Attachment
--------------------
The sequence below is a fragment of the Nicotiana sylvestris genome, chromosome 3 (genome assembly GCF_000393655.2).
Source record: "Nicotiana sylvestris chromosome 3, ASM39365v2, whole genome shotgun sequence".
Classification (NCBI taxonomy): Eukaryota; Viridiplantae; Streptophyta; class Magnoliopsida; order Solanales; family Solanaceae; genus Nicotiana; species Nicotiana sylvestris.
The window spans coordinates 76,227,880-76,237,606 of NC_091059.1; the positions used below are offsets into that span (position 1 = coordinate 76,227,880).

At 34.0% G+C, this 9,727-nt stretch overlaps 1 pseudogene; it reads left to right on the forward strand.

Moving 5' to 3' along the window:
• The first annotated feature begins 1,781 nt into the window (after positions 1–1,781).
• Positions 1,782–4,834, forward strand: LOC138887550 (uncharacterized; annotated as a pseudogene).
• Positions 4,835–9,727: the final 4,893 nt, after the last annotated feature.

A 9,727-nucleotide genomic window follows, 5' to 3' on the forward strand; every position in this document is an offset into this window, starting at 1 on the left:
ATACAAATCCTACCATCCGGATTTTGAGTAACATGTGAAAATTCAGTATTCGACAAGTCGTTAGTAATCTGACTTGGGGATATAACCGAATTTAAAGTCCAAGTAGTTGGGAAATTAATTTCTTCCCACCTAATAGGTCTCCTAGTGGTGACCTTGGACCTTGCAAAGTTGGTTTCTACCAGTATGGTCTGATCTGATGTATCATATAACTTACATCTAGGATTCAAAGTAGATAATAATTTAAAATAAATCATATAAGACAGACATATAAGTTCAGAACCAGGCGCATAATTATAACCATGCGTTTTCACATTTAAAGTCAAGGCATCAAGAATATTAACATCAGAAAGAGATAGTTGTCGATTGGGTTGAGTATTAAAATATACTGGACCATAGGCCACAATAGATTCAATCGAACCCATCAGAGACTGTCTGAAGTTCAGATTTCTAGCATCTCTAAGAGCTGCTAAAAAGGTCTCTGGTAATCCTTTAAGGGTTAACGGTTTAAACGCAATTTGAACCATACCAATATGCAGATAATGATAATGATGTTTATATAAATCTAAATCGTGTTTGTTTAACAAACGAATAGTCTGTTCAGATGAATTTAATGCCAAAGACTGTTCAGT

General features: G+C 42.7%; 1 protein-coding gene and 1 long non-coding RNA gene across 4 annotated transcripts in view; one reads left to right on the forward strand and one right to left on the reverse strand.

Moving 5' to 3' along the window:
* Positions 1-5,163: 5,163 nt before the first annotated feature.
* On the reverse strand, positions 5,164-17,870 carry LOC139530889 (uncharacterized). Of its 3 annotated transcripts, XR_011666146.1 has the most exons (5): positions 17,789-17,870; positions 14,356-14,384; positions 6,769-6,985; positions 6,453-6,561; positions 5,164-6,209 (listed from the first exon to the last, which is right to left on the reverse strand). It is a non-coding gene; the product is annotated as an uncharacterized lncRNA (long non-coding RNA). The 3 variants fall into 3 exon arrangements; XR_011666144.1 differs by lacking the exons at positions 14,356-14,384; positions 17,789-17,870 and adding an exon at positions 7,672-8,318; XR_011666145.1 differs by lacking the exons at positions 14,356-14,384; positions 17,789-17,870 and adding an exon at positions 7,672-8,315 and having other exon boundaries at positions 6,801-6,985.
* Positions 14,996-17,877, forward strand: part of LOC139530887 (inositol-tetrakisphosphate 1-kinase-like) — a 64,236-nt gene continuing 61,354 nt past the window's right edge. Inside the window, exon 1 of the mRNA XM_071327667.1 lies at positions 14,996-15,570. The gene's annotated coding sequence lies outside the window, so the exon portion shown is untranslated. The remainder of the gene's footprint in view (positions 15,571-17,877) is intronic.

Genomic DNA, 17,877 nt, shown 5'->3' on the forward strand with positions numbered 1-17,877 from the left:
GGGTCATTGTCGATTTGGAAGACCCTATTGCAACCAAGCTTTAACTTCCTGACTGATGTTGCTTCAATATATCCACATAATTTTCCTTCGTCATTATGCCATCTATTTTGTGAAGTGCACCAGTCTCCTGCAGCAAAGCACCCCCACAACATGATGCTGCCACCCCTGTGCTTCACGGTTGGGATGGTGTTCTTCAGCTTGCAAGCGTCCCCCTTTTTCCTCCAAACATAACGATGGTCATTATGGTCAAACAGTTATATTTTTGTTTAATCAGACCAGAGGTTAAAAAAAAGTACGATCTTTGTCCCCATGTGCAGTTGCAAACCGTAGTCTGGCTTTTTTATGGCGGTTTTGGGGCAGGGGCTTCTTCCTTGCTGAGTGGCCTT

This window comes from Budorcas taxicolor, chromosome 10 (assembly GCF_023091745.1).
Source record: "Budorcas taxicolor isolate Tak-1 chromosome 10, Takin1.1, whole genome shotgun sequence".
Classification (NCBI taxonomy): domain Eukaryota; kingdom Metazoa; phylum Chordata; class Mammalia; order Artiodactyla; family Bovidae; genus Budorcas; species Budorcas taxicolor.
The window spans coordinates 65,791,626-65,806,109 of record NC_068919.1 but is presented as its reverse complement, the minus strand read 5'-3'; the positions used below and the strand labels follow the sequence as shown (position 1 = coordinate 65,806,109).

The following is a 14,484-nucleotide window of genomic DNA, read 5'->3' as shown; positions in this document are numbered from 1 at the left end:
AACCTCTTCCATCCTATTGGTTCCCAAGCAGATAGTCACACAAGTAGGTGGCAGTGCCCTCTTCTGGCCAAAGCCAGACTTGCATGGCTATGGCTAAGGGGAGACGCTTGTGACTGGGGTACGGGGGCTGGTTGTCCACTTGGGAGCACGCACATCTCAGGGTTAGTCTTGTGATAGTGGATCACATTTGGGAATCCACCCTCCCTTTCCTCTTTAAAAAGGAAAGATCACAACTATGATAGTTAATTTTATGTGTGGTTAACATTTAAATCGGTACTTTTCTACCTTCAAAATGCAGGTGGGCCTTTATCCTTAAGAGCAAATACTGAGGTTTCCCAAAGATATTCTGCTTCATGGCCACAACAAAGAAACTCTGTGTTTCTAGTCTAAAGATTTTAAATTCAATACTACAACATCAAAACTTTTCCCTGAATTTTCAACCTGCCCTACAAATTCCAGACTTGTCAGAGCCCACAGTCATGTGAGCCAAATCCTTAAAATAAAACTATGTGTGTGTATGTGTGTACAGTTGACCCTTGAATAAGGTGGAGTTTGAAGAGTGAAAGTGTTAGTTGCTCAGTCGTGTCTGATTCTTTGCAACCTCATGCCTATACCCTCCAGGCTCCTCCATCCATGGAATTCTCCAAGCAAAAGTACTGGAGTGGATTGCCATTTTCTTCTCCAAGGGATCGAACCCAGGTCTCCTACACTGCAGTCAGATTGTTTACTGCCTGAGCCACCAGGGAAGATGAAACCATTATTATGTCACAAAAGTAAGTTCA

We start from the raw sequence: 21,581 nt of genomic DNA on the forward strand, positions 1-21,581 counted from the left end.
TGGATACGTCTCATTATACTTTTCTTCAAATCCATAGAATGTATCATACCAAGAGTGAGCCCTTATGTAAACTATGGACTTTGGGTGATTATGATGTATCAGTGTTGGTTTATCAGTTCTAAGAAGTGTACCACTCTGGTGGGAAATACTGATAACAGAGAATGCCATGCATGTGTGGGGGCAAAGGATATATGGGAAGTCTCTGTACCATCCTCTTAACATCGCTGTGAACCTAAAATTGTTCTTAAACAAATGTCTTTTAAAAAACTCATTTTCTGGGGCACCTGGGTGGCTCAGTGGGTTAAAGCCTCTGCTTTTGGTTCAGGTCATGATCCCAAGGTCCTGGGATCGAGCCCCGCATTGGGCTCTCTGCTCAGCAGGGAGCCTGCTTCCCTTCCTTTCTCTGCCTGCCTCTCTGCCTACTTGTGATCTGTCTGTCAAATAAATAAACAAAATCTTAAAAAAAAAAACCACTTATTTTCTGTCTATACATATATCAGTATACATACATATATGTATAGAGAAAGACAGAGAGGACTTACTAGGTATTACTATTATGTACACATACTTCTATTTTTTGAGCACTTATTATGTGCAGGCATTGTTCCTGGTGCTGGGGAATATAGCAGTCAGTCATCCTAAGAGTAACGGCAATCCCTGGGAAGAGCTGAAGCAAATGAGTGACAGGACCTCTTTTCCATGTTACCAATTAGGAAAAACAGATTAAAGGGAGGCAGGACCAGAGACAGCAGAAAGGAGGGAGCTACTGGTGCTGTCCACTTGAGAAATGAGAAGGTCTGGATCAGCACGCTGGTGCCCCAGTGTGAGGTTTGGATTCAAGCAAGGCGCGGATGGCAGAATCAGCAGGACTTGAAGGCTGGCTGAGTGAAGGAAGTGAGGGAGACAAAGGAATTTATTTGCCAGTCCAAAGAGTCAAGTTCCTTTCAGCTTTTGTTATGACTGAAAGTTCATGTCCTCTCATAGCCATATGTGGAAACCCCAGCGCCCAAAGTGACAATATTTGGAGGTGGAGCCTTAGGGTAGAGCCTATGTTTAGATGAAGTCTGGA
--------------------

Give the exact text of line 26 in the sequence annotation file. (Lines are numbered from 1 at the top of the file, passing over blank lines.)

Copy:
TGGATACGTCTCATTATACTTTTCTTCAAATCCATAGAATGTATCATACCAAGAGTGAGCCCTTATGTAAACTATGGACTTTGGGTGATTATGATGTATCAGTGTTGGTTTATCAGTTCTAAGAAGTGTACCACTCTGGTGGGAAATACTGATAACAGAGAATGCCATGCATGTGTGGGGGCAAAGGATATATGGGAAGTCTCTGTACCATCCTCTTAACATCGCTGTGAACCTAAAATTGTTCTTAAACAAATGTCTTTTAAAAAACTCATTTTCTGGGGCACCTGGGTGGCTCAGTGGGTTAAAGCCTCTGCTTTTGGTTCAGGTCATGATCCCAAGGTCCTGGGATCGAGCCCCGCATTGGGCTCTCTGCTCAGCAGGGAGCCTGCTTCCCTTCCTTTCTCTGCCTGCCTCTCTGCCTACTTGTGATCTGTCTGTCAAATAAATAAACAAAATCTTAAAAAAAAAAACCACTTATTTTCTGTCTATACATATATCAGTATACATACATATATGTATAGAGAAAGACAGAGAGGACTTACTAGGTATTACTATTATGTACACATACTTCTATTTTTTGAGCACTTATTATGTGCAGGCATTGTTCCTGGTGCTGGGGAATATAGCAGTCAGTCATCCTAAGAGTAACGGCAATCCCTGGGAAGAGCTGAAGCAAATGAGTGACAGGACCTCTTTTCCATGTTACCAATTAGGAAAAACAGATTAAAGGGAGGCAGGACCAGAGACAGCAGAAAGGAGGGAGCTACTGGTGCTGTCCACTTGAGAAATGAGAAGGTCTGGATCAGCACGCTGGTGCCCCAGTGTGAGGTTTGGATTCAAGCAAGGCGCGGATGGCAGAATCAGCAGGACTTGAAGGCTGGCTGAGTGAAGGAAGTGAGGGAGACAAAGGAATTTATTTGCCAGTCCAAAGAGTCAAGTTCCTTTCAGCTTTTGTTATGACTGAAAGTTCATGTCCTCTCATAGCCATATGTGGAAACCCCAGCGCCCAAAGTGACAATATTTGGAGGTGGAGCCTTAGGGTAGAGCCTATGTTTAGATGAAGTCTGGA